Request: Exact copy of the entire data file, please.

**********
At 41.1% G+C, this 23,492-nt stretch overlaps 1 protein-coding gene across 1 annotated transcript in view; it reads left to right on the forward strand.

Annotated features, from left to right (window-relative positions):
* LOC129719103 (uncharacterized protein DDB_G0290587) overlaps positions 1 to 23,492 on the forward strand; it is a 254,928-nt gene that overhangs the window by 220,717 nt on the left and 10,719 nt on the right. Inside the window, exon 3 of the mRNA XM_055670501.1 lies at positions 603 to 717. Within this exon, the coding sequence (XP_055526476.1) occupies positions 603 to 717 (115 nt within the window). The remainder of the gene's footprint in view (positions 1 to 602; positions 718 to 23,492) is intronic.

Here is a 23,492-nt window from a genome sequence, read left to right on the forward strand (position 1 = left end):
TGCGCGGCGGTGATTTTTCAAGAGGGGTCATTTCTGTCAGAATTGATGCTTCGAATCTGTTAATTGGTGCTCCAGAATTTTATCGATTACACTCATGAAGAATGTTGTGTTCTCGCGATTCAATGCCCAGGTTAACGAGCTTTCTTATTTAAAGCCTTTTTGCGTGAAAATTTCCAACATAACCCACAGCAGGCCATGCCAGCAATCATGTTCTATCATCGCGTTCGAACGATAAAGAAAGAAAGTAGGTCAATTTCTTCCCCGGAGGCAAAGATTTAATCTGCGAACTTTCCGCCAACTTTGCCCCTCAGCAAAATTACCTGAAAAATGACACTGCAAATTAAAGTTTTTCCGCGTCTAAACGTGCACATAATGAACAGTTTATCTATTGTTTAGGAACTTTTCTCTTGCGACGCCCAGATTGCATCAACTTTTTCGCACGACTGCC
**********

At 41.1% G+C, this 23,492-nt stretch overlaps 1 protein-coding gene across 1 annotated transcript in view; it reads left to right on the forward strand.

Annotated features, from left to right (window-relative positions):
* LOC129719103 (uncharacterized protein DDB_G0290587) overlaps positions 1 to 23,492 on the forward strand; it is a 254,928-nt gene that overhangs the window by 220,717 nt on the left and 10,719 nt on the right. Inside the window, exon 3 of the mRNA XM_055670501.1 lies at positions 603 to 717. Within this exon, the coding sequence (XP_055526476.1) occupies positions 603 to 717 (115 nt within the window). The remainder of the gene's footprint in view (positions 1 to 602; positions 718 to 23,492) is intronic.

Here is a 23,492-nt window from a genome sequence, read left to right on the forward strand (position 1 = left end):
TGCGCGGCGGTGATTTTTCAAGAGGGGTCATTTCTGTCAGAATTGATGCTTCGAATCTGTTAATTGGTGCTCCAGAATTTTATCGATTACACTCATGAAGAATGTTGTGTTCTCGCGATTCAATGCCCAGGTTAACGAGCTTTCTTATTTAAAGCCTTTTTGCGTGAAAATTTCCAACATAACCCACAGCAGGCCATGCCAGCAATCATGTTCTATCATCGCGTTCGAACGATAAAGAAAGAAAGTAGGTCAATTTCTTCCCCGGAGGCAAAGATTTAATCTGCGAACTTTCCGCCAACTTTGCCCCTCAGCAAAATTACCTGAAAAATGACACTGCAAATTAAAGTTTTTCCGCGTCTAAACGTGCACATAATGAACAGTTTATCTATTGTTTAGGAACTTTTCTCTTGCGACGCCCAGATTGCATCAACTTTTTCGCACGACTGCC